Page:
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: I don't get it. First they steal the body and leave the clothes, then they take the clothes and bring the body back. Who would do a thing like that? Dick Charleston
: Possibly some deranged dry cleaner.
: Locked, from the inside. That can only mean one thing. And I don't know what it is.
: It is late, and my eyes are getting tired. Sam Diamond
: I thought they always looked like that. Jessica Marbles
: Knock it off, Sam! Sam Diamond
: I apologize. This case is getting to me. I'm sorry, Slanty. Sidney Wang
: Um... thank you.
: Mr. Diamond, there's a bullet hole in your jacket. Sam Diamond
: You should see the other guy.
: That drives me crazy! Sam Diamond
: Sounds like a short ride to me.
: Is he dead? Sam Diamond
: With a thing like that in his back, in the long run, he's better off.
: No pinkies? You mean Twain has only got eight fingers? Tess Skeffington
: No, no, he's got ten. He just doesn't have any pinkies.
: The last time that I trusted a dame was in Paris in 1940. She said she was going out to get a bottle of wine. Two hours later, the Germans marched into France.
: I'm the greatest, I'm number one! Sam Diamond
: To me, you look like number two, know what I mean? Dora Charleston
: What DOES he mean, Miss Skeffington? Tess Skeffington
: I'll tell you later. It's disgusting.
: Why don't you push her wheelchair down the driveway? We got business here!
: Where were ya Wang, we was worried!
[a bomb is about to explode
] Sam Diamond
: I've got an idea! I don't know if it will work but I've got to try. Turn around! Tess Skeffington
: I've turned, Sam. Sam Diamond
: Whatever you do, don't turn around until I say so. Tess Skeffington
: [turns around
] But Sam... Sam Diamond
: I SAID TURN AROUND! Tess Skeffington
: Yes, Sam. Sam Diamond
: Good! Cause... I think... I'm gonna cry.
: He had one daughter, thirty-two, her name's Irene, but she calls herself Rita. Sam Diamond
: Just like a dame.
: That was then, this is now, and nobody knows what tomorrow will be. That's the way things are, whether we like it or not. Tess Skeffington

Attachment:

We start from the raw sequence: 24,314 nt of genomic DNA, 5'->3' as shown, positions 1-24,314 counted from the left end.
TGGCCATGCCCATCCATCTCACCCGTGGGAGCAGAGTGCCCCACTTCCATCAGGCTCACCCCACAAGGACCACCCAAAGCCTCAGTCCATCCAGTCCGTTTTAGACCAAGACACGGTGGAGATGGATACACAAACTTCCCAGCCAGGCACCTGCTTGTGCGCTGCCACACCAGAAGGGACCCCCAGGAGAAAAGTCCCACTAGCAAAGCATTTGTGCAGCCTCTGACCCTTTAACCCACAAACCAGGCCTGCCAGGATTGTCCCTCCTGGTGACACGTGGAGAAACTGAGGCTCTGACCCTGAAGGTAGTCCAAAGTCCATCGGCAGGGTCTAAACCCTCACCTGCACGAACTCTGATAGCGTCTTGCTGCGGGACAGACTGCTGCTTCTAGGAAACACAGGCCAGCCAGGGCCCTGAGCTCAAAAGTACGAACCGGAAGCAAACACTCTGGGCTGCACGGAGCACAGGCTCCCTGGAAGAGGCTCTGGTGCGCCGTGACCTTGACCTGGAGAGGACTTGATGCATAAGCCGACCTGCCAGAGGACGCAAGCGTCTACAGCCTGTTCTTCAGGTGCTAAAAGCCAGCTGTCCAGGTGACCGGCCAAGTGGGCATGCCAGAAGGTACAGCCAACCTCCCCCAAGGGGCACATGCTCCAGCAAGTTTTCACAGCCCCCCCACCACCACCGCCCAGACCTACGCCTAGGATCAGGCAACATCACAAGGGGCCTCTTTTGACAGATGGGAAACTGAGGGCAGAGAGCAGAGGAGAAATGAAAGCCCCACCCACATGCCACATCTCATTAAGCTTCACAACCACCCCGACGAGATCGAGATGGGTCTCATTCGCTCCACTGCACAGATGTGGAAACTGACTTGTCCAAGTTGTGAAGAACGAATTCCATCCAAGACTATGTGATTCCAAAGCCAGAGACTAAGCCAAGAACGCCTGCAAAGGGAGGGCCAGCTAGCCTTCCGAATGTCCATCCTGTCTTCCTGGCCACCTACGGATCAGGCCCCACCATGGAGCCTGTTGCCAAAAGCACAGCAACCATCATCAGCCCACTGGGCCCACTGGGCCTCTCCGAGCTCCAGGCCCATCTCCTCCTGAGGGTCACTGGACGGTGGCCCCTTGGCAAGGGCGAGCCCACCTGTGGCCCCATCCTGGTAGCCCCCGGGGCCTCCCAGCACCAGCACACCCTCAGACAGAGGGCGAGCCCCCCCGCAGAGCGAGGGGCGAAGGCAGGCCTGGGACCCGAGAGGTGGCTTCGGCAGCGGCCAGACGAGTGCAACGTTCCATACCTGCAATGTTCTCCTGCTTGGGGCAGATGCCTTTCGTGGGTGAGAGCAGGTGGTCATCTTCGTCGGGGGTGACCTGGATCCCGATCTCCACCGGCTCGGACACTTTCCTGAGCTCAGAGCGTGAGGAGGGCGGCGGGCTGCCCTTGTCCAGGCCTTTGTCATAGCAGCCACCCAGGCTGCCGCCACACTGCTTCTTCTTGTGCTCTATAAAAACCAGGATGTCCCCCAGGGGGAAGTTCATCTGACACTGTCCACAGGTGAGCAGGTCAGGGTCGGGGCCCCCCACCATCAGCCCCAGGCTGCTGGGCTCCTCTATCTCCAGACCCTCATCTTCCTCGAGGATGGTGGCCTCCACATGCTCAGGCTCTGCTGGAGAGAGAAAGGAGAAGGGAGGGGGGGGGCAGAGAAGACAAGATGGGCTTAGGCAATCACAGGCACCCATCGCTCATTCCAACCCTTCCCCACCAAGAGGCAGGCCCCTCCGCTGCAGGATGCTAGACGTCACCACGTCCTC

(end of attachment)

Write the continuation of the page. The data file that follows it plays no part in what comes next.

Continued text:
: Oh, Sam, I worry about you sometimes. I really do.
: There's nothing on him 'til '46, when he was picked up in El Paso, Texas, for trying to smuggle a truckload of rich white Americans across the border into Mexico to pick melons. Sam Diamond
: I think we picked ourselves a queer bird, angel.
: Wouldn't you know, out of gas. Tess Skeffington
: I saw a station about five miles back, Sam. Sam Diamond
: [hands her a gas can
] I want you to know I'm gonna be waitin' for ya, baby.
: The lady here in the rented dress is my secretary and mistress, Miss Tess Skeffington.
: I don't feel good about this, Sam. Maybe tonight's the night your luck runs out. Sam Diamond
: Maybe so. There's a number on the wall for all of us, angel, and if tonight's the night they pick mine, so be it. After you, sweetheart.
: Now, if one of you gentlemen would be so kind as to give my lady friend here a glass of cheap white wine, I'm going down the hall to find the can. I talk so much sometimes, I forget to go.
: I get fifty dollars a day plus expenses when I can get 'em, gentlemen. And I owe Miss Skeffington here three years and two month's back pay. Isn't that right, angel? Tess Skeffington
: I don't care about the money, Sam. Sam Diamond
: Neither do I.
[stumbling around during a blackout
] Dora Charleston
: Dickie, don't. You know how I get when you touch me there. Dick Charleston
: Me, darling? I've got my hands in my pockets. Sam Diamond
: I'm afraid they're my pockets. Dick Charleston
: Oh, sorry about that. Dora Charleston
: Dickie, behave yourself.
: You say you know who's going to get it? Lionel Twain
: Intimately. Inspector Milo Perrier
: And you know how the crime is to be committed? Lionel Twain
: Definitely. Sidney Wang
: And exactly what time murder to take place? Lionel Twain
: *The* murder. Precisely. Dora Charleston